|Lucky (left) and Jeep|
Well, as you may have gathered from my posts, I have been exploring working with horses as thinking, conscious feeling beings with opinions of their own, and the right to say no.
This has been an interesting journey, that started with childhood dreams after watching The Black Stallion, and grew when I had my first experiences actually “hearing” the horses, and having them listen to me.
I’ve been pretty busy these last couple months with goat shows and clinics and my mom’s 80th birthday. Tonight was my first chance in a while to just hang out with the horses and catch up on some hoof trimming.
I usually trim with the horses loose in the square pen ( we don’t do round pens, which is a story for another day). I worked on Lucky’s front hooves while Jeep his roommate hung out in the same pen to watch and also spend time with his person Cody. Jeep was very curious about what I was doing, hanging over my shoulder and watching closely.
When I was done trimming, I just stood with Lucky and asked what he felt like doing. I got a very clear sense that he wanted to play a bit at liberty, and wanted Jeep to join us. I checked in with Cody, and he was getting that same sense from Jeep. OKaaayyyyy, I think we can do this. Hmm…
I asked Lucky to pick a direction and walk, using body language and picturing what I was asking for. Lucky pushed Jeep ahead of him and started circling, then passed Jeep and Jeep followed along. Just a couple circles and clearly Lucky wanted to do something more. He picked up a jog. I agreed and added my body language for jogging and off we went, Lucky leading and Jeep following. What happened next was the truly fun part. When I stopped circling and asked for a stop, Jeep rushed over to me and touched me with his nose, then Lucky came over. This had clearly turned into a version of musical chairs, with the game being which horse would see the stop cue first and get back over to touch me.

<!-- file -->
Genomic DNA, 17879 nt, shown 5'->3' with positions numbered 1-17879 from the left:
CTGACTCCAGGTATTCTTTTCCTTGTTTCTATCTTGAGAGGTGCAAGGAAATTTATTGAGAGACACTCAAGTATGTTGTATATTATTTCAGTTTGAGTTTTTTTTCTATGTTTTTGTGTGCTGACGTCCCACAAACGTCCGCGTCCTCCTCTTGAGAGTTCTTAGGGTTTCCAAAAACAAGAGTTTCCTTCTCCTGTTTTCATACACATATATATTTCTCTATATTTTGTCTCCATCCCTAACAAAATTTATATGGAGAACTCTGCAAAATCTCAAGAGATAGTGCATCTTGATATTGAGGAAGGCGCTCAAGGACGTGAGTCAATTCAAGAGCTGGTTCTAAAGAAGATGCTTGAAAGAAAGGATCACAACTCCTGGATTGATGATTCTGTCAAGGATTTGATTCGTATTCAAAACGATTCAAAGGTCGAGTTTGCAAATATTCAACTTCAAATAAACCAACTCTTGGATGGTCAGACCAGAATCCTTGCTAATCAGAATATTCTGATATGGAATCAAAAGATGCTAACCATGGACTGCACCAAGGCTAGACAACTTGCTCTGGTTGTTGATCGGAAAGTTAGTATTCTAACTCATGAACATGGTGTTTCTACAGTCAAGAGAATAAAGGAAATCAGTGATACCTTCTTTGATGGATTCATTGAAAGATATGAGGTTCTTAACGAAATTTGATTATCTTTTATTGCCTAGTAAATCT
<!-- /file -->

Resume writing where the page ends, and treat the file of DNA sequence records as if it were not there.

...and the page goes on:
We did several rounds of this, with Jeep beating Lucky every time. He even anticipated a couple times (or maybe I gave a cue I wasn’t aware of) When I had the sense they were done, I just sat down on my heels and they both came over to hang out. Jeep was very curious and nuzzled me and wanted to share breath.
[side note: sharing breath is almost a meditation. Nose to nose, we breath together, me in and the horse out, then the other way around, sharing breath. It is an act of trust, and really forms a connection]
Tonight was the first time I got a clear sense that one horse wanted to work with me with another horse, and it was pretty amazing. I’m really excited to see what the 3 of us come up with next.
Copyright ©2016 Carrie Eastman.
These statements have not been evaluated by the Food and Drug Administration or American Veterinary Medical Association, and are not intended to diagnose, treat, cure or prevent any disease. Always consult your veterinarian about any changes to your animal’s health program.